Scoop Review of Books

Archive for April, 2009

We Will Remember Them Also

On Anzac Day a theatrical commemoration of those who didn’t fight

It’s generally accepted that the majority of New Zealanders today oppose war and advocate for more peaceful resolutions to conflict. Yet on Anzac Day those conscientious objectors who made difficult stands for this position historically still get limited acknowledgement.

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Haiku for the Recession

Poem of the Week: Haiku for the Recession

By David Geary

tea stained fingers
two cups squeezed from one bag
I am my mother

Reinventing Edison

The Wizard of Menlo Park: How Thomas Alva Edison Invented the Modern World, by Randall Stross
New York: Three Rivers Press, 2007. Reviewed by Review by ED MASON

In our 21st century era of entrepreneurship, celebrity and financial boom and bust we may need to be reminded we aren’t the first generation to live in such interesting and challenging times. A new biography of a man who embodied his era better than most is particularly timely.

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How to Grow Old Safely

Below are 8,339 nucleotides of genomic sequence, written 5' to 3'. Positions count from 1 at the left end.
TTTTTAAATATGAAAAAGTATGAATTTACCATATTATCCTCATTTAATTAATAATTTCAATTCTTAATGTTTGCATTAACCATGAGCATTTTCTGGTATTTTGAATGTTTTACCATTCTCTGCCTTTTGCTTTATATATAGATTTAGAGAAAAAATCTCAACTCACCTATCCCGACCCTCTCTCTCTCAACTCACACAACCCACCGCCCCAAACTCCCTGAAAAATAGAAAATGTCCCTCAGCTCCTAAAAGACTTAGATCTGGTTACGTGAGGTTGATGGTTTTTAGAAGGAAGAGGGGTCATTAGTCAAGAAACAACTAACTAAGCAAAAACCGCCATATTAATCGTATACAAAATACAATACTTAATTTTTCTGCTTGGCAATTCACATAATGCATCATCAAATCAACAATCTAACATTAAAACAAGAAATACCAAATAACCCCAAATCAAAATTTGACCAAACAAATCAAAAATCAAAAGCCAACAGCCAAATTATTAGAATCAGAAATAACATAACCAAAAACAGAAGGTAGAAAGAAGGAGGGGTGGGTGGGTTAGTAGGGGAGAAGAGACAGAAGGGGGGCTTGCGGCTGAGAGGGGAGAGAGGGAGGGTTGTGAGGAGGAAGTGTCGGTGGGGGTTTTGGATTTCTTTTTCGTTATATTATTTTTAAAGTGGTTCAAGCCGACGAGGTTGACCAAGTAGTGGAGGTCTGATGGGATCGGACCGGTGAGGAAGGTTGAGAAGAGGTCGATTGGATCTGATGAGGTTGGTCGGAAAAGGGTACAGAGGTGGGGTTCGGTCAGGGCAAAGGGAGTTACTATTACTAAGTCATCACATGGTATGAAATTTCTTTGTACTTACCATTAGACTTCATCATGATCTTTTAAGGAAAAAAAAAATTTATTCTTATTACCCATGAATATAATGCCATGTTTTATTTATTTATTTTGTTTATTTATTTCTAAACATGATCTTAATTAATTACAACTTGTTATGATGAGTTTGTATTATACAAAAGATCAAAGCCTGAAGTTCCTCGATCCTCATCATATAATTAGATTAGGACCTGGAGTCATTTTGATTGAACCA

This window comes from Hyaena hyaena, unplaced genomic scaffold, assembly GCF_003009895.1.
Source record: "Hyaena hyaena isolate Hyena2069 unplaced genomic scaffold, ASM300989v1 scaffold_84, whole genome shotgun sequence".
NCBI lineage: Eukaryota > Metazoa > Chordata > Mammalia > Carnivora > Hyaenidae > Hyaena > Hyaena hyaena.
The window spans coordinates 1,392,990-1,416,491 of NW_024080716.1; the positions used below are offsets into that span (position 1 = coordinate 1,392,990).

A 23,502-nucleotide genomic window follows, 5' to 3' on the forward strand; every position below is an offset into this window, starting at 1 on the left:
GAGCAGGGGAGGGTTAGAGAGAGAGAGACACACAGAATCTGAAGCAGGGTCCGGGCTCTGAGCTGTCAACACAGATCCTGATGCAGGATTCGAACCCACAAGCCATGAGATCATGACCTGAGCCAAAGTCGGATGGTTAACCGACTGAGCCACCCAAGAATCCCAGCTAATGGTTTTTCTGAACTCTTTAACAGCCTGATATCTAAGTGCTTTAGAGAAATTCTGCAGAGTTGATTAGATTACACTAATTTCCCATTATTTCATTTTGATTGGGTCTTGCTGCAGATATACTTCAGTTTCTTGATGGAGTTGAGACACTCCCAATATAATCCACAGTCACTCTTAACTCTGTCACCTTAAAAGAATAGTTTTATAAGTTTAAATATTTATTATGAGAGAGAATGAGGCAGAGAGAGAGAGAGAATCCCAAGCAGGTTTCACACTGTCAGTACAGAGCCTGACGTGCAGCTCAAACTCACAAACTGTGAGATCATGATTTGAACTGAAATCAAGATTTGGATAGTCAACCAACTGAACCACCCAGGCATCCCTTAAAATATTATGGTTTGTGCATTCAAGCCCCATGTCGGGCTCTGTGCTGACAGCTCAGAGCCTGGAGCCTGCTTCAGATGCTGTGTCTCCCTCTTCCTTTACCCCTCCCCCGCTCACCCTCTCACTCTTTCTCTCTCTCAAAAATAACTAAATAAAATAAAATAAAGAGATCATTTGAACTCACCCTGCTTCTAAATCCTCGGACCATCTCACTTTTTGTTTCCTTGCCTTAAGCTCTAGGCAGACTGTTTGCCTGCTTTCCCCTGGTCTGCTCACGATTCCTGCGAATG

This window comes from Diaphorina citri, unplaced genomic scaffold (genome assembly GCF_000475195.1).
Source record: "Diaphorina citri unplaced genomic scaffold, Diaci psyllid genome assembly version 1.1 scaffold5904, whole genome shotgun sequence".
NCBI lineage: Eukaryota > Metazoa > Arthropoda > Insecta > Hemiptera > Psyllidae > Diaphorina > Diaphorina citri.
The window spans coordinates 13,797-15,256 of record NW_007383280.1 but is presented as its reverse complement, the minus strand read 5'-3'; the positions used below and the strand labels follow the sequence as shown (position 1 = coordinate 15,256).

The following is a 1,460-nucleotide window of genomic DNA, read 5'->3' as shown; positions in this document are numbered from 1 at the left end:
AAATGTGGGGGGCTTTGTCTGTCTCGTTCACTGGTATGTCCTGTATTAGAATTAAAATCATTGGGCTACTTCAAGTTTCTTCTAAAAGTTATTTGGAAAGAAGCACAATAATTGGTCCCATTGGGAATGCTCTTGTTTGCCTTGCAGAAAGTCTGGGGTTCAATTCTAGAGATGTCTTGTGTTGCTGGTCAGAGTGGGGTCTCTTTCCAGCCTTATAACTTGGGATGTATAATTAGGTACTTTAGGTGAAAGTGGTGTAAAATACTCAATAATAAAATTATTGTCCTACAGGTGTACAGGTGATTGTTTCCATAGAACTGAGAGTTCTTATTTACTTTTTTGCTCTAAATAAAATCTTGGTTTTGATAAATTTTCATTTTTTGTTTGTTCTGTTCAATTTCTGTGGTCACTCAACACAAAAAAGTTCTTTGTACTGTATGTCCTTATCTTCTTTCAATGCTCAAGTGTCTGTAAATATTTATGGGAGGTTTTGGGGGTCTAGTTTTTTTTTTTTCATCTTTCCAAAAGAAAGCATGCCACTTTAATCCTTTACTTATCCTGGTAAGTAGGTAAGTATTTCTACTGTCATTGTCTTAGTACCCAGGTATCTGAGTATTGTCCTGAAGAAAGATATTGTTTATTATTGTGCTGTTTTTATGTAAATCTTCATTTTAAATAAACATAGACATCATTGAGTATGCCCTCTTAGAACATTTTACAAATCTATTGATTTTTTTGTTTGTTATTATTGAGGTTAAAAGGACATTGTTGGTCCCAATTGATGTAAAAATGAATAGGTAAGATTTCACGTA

With news like Officials close gagging rest home and Name and shame plan for bad rest homes hitting New Zealand headlines, it is clear how vulnerable older members of our community can be.

Ready for Anything, by barrister, journalist and New Zealand author Catriona MacLennan offers people the chance to plan ahead by arming themselves with the necessary information and tools to live happily, safely and well.

Through her book Ms MacLennan shows how a little preparation can save people from the legal and financial minefields of old age. Read more »

Instead of Optimism

Mark Young, Lunch Poems, Soapbox Press, Auckland, 2009.
Michael Steven, Centreville Springs, Kilmog Press, Dunedin, 2009.

From 1951 until his violent death in 1966, Frank O’Hara spent his weekdays at the Museum of Modern Art, working his way from the gift shop till to a senior curator’s office. In his lunch hours O’Hara liked to walk the streets around the museum, eat a sandwich, drink a coffee, and write a poem or two about whatever he saw and whatever was on his mind. When Lawrence Ferlinghetti’s City Lights Press had published the Lunch Poems in 1964, O’Hara was established as one of the leading members of the ‘New York School’ of postwar poets that also included John Ashbery and Kenneth Koch.

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